I am an exercise physiologist, and I lecture on human physiology, applied exercise physiology and rehabilitation, and research methods.  I am also actively involved in producing research relating to physiology and biomechanics.  I am currently wrapping-up my PhD in biomechanics and neuromuscular physiology.

I studied exercise physiology for undergraduate and postgraduate degrees, and supported myself through the studies by working in the fitness industry, based in London (fitness instructor, personal trainer, fitness manager, operations manager, and all that sort of thing).  When I completed the Master's degree I spent a number of years researching human evolution, focussing on dietary and biomechanical adaptations (this research was used to write Human Evolution, Diet and Health: The Case for Palaeolithic Nutrition).  Although I adored working in the fitness industry, and spent many of the best years of my life in one of the most fun and satisfying professions there can be, my passion was for academia and lecturing, with an initial goal of earning my PhD.  Hence, I lectured on personal training courses (which I still enjoy doing), before taking part-time work in a college in Surrey, then part-time work in a London college.  I left work on the 25th January 2013, in order to engage more fully in my career as an athlete and adventurer.

I have loved the outdoors for as long as I can remember.  As a child, my parents used to take me on camping holidays around Britain and Europe, and I have such fond memories of long walks in the Swiss and German alps, during long, warm summer days.  I joined the Scouting Movement as early as I could, transfering to the Air Training Corps when I was a little older.  I went on my first expedition at the age of 15, when I spent nine days hiking in the Pyrenees with a group of much stronger, older boys and instructors.  Later on, having visited the Egyptian Sahara a number of times with friends, I decided to do the Marathon des Sables, as I had been brimming with confidence that I at least had the fitness to finish the race, even if not actually running all of it.

By the time I had finished the Marathon des Sables I was hooked on ultra-endurance racing, and soon registered to compete in other races.  I wrote books on the Marathon des Sables, Jungle Marathon and Yukon Arctic Ultra, but have also enjoyed the Transalpine race and various endurance events around Britain.  I have books still to write on exercise rehabilitation, running fitness, diet and health, and enjoy being a contributor for newspapers and magazines, including Runner's World and Men's Health.  I am particularly proud to be sponsored for my endurance events by some of the best equipment providers in world, including Rab and Salomon.  More details of my sponsors and the events can be found elsewhere on this website.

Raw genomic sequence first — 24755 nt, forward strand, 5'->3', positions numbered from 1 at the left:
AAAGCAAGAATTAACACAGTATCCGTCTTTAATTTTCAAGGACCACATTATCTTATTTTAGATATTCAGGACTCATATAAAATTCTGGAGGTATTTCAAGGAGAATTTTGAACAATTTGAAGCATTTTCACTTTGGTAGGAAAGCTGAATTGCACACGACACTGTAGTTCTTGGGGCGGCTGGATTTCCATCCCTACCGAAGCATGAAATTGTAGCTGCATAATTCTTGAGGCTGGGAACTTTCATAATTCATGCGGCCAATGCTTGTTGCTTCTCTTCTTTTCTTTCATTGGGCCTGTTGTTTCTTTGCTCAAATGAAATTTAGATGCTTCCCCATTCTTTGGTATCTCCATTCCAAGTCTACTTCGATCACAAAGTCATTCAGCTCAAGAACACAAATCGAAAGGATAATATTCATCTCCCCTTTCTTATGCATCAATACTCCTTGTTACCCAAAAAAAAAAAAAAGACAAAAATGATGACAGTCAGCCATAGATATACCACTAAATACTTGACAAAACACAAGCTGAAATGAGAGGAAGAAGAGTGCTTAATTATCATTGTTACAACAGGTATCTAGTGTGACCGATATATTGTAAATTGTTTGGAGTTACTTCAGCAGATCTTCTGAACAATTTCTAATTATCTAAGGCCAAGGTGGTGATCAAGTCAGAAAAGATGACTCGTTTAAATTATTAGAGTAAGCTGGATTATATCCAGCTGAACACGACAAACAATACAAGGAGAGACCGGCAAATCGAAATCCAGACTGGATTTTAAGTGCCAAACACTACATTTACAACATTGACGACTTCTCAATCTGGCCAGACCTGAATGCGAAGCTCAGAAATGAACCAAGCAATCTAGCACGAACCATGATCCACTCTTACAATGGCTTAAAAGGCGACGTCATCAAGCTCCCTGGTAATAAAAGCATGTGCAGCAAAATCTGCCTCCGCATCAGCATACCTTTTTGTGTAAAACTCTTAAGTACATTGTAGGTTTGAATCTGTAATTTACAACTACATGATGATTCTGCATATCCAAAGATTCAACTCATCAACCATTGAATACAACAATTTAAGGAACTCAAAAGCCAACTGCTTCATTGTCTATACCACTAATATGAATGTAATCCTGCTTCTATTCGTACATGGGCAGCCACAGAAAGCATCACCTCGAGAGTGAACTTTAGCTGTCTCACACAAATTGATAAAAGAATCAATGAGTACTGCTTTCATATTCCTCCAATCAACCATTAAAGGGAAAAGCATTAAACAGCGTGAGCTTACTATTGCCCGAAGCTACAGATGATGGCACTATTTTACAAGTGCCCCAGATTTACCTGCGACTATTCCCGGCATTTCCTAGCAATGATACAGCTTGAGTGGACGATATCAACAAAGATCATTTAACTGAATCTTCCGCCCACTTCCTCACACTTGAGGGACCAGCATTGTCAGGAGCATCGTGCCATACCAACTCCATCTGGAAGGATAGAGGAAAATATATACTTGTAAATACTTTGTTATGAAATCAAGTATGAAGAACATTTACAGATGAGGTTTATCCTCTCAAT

Over the coming years I hope to revisit some of the races I have already enjoyed, and hopefully to participate in a few others for the first time.  If sponsorship permits, then I have a dream to attempt an unsupported expedition to the North Pole.

Although some people have found my writing style to be fairly quirky, it seems to those already familiar with the writings of my main literary influences, that all is perfectly clear.  In order to ensure that blame is directed appropriately, I would cite the following as key influences: Douglas Adams, Richard Dawkins, John Gribbin, Stephen Fry, P.G. Wodehouse, Lofty Wiseman, Ray Mears, and Sir Ranulph Fiennes.  Some offered expertise and understanding, whilst from others it was a sense of style and eloquence that I wish I could better emulate.



The Books


My books are available from Amazon as ebooks and as printed versions.







The content of this website is provided free of charge, and I hope it is of value to those reading it.  Anyone wishing to donate to help support me is welcome to do so here.  I am extremely grateful for any and all support received.



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